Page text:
Efforts to diversify the US national and regional economies away from dependence on the energy industry have diminished the overall economic effects of oil prices, say economists with the Federal Reserve Bank of Dallas. This has, to a great degree, shielded the US financial system from the effects of a tripling in oil prices over the last 18 months.
Stephen P.A. Brown, director of energy economics and microeconomic policy analysis for the Federal Reserve Bank in Dallas, and Mine K. Yucel, regional and energy economist for the Fed, reported these findings in a recent article in the July-August issue of Southwest Economy.
A "dramatic and persistent increase" in oil prices could still slow the US economy while stimulating the economies of energy-producing states. The decisions of the Organization of Petroleum Exporting Countries still also hold sway over oil prices, said the authors, "given its market share, large reserves, and low production costs."
However, Brown and Yucel noted that oil's influence on the US economy is weakening as the national and regional economies diversify, branching into "the high-tech industry that characterizes the new economy" and away from total dependence on the energy industry.
While oil prices have tripled, the higher prices are moderate by historical standards, say the economists. When adjusted for inflation, crude oil prices today are near the levels seen in the early 1970s, despite climbing to a 10-year high of $34/bbl in early March. The increase also resembles the 1979-81 price hike that led to a severe recession, the economists said.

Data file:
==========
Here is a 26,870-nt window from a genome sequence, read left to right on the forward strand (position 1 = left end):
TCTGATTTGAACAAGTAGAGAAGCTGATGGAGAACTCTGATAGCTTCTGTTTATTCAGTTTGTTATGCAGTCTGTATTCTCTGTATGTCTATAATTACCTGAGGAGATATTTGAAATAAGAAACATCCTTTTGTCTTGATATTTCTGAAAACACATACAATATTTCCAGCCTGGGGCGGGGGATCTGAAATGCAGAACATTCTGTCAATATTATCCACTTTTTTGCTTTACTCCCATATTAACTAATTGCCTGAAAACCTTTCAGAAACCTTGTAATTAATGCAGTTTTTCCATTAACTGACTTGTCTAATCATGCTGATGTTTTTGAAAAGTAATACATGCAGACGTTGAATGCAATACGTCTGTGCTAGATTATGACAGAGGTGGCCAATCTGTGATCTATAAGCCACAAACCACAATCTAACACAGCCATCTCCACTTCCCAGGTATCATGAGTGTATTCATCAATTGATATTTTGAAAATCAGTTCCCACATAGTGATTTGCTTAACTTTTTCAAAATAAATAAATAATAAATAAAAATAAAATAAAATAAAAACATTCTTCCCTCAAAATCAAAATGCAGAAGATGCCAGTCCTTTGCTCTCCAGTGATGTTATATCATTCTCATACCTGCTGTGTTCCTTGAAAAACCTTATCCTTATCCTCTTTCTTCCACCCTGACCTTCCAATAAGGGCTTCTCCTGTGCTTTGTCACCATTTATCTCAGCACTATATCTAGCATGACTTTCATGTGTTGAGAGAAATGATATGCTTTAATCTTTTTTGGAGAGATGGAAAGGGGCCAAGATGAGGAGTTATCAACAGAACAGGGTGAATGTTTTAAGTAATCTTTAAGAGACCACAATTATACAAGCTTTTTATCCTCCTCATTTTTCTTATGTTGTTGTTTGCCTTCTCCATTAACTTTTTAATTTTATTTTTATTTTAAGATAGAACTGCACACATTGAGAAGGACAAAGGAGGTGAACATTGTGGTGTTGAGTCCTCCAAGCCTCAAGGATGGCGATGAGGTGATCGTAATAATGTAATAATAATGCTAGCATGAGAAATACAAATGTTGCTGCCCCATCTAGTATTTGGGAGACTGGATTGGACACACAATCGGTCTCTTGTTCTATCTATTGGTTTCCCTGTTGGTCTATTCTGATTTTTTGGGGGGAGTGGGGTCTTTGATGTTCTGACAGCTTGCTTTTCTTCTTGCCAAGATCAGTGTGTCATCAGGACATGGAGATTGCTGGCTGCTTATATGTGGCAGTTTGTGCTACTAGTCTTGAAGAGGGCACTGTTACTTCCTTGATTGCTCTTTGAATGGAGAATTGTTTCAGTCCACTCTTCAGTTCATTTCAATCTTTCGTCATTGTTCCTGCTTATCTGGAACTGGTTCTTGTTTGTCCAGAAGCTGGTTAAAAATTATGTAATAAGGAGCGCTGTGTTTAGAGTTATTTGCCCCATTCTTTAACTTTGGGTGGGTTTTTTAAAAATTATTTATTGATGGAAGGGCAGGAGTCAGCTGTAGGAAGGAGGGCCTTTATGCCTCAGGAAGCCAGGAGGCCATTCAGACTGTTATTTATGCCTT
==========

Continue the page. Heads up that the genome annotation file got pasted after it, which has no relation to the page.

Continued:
Oil price-employment correlation
Brown and Yucel said their research shows a strong correlation between oil prices and the unemployment rate in the past. During the 1950s and 1960s, small rises in oil prices had a stronger impact on a then more-sensitive economy, usually resulting in recessions. Output and productivity usually slow when oil prices rise, indicating a shortness of energy and "classic supply-side shock."
Rises in oil prices during the 1970s, 1980s, and early 1990s also resulted in higher unemployment rates in 1982, 1990, and the late 1990s. However, Brown and Yucel said the relationship between oil prices and the number of unemployed has weakened since the mid-1980s, when rising oil prices began not always to lead to recession.
Brown and Yucel pointed out that, in 1997, the oil and natural gas sector accounted for only 8% of Texas' gross state product, compared with about 20% in 1981. Because the energy industry is less prominent in Texas, employment in that state is about 75% less sensitive to oil price movements than it was in 1982. Similar changes in sensitivity for employment are noted for Louisiana, Oklahoma, and New Mexico.
Only eight states are being helped by this year's high oil prices, the economists said. In the past, the economies of Kansas, Montana, Utah, and West Virginia-all energy-producing states-were helped by rising oil prices. Economic activities in these states have been changed so much by diversification, said Brown and Yucel, they are now hurt instead of helped by the upswing in oil prices.